When Bob Dylan released his well-known folk song, “The Times They Are a-Changin’” in 1964, it’s unlikely he imagined how much changin’ the times would be a-doin’.
Recently a friend sent me an e-mail listing some of the major changes that have transpired since 1950. Being born in 1948, I predate them all: Television, penicillin, frozen food, Xerox copiers, contact lenses, Frisbees, birth control pills, credit cards, lasers, ballpoint pens, panty hose, air conditioners, dishwashers, clothes dryers, FM radios, USA Today, CDs and DVDs.
In the 1950’s, no one bought Japanese cars; the World Trade Center had yet to be built for us to marvel at (and later see destroyed); and camera film was still fairly primitive (not even science fiction novels talked about digital photography).
Everyone was mastering the fine points of Monopoly and checkers; a “PlayStation” consisted of a seesaw and swings. Business travel took place on cumbersome propeller airplanes; now video conferencing often makes jet travel unnecessary.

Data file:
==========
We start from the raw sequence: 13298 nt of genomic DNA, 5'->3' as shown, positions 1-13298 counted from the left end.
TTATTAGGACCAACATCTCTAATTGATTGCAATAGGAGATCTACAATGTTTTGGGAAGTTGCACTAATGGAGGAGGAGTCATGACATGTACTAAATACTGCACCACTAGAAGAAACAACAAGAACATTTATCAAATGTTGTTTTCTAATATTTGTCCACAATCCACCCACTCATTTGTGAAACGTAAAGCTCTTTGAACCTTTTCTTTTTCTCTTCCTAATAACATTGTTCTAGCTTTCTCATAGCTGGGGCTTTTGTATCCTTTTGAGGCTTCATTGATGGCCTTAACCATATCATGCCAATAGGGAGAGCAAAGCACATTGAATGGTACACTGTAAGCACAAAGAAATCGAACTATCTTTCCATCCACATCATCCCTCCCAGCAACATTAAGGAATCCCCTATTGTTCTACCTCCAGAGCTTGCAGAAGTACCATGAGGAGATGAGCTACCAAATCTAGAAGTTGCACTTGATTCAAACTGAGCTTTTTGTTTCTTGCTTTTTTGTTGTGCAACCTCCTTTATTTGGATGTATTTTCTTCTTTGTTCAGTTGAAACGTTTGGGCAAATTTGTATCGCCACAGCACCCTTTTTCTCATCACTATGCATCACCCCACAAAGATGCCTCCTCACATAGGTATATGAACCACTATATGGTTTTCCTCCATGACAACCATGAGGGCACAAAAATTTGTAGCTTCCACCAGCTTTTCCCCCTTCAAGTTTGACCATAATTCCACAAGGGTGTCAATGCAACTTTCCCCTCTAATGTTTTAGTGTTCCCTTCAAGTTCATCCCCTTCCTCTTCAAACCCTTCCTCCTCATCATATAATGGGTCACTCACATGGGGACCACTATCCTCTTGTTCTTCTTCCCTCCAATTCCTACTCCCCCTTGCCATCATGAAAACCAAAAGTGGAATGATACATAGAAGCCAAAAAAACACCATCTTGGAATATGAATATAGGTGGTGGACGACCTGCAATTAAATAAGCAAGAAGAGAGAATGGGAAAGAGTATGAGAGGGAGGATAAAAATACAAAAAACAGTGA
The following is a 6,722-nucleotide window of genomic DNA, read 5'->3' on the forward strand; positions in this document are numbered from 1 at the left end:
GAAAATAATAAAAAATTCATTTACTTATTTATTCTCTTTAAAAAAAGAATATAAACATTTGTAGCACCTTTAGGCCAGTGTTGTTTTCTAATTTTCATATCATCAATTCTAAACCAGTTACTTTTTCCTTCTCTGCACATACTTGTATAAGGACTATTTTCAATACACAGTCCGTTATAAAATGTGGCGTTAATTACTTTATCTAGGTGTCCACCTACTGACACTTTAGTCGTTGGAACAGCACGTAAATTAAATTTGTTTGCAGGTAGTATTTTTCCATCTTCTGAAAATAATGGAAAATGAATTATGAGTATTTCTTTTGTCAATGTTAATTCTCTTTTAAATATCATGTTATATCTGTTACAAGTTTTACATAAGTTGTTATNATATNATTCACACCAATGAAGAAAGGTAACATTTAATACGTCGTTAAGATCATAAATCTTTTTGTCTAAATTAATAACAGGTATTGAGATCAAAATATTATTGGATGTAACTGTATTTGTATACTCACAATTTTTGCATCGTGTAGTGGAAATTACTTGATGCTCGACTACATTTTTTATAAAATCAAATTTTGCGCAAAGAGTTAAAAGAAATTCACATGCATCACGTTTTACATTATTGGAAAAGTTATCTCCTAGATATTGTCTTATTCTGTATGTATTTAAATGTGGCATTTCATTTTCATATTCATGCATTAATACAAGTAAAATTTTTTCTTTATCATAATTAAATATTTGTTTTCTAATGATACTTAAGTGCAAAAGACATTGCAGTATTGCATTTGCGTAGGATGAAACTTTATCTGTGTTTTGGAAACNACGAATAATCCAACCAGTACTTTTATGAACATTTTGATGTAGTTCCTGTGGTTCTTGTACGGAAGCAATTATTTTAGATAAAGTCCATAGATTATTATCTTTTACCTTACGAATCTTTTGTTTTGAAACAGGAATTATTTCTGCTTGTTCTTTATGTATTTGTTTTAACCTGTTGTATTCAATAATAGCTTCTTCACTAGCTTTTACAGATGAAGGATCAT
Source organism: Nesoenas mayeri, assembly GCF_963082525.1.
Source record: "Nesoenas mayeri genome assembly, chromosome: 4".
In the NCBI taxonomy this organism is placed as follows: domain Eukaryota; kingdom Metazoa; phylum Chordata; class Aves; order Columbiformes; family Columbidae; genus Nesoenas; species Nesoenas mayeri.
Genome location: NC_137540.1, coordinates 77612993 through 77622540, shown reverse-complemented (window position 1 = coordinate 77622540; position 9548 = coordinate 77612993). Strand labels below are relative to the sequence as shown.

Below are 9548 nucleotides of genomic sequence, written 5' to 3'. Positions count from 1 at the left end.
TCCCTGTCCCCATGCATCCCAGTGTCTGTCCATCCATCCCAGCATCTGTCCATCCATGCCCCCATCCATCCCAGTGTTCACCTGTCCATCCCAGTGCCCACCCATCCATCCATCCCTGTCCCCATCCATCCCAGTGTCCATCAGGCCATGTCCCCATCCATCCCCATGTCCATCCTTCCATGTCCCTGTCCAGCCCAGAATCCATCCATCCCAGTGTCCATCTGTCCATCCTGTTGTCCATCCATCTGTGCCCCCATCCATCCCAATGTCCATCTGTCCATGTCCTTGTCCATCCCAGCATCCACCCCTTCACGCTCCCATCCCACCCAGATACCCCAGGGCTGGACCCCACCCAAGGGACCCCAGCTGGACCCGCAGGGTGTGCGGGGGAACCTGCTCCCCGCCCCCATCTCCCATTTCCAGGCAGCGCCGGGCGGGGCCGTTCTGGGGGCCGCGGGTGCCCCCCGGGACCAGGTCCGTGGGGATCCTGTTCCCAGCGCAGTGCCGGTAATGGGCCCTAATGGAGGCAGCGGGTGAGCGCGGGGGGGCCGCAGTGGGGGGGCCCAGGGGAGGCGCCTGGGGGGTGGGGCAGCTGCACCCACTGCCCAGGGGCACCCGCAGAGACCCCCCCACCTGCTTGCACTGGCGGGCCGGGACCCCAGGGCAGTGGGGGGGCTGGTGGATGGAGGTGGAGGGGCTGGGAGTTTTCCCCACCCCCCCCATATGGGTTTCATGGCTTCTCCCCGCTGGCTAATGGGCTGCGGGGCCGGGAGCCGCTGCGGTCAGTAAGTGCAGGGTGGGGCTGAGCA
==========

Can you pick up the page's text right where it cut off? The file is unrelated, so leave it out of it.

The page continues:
No one aspired to jobs like website designer, cable TV sports commentator, cardio-thoracic surgeon, FedEx delivery person or Wal-Mart greeter, because none of those existed.
If you think all of this is amazing, you ain’t seen nothin’ yet! Futurist Dr. Richard Swenson notes, “Progress works by differentiation and proliferation, thus giving us more and more of everything, faster and faster.” In other words, mankind witnessed more change in the past century than in all the rest of recorded history combined, and we’ll see more change in the next 20 years than in the past 100. So if you’re thinking, “stop the world I want to get off,” you’re not alone.
That’s one reason I find the Scriptures comforting. In the midst of life in constant flux, Hebrews 13:8 assures us, “Jesus Christ is the same yesterday and today and forever."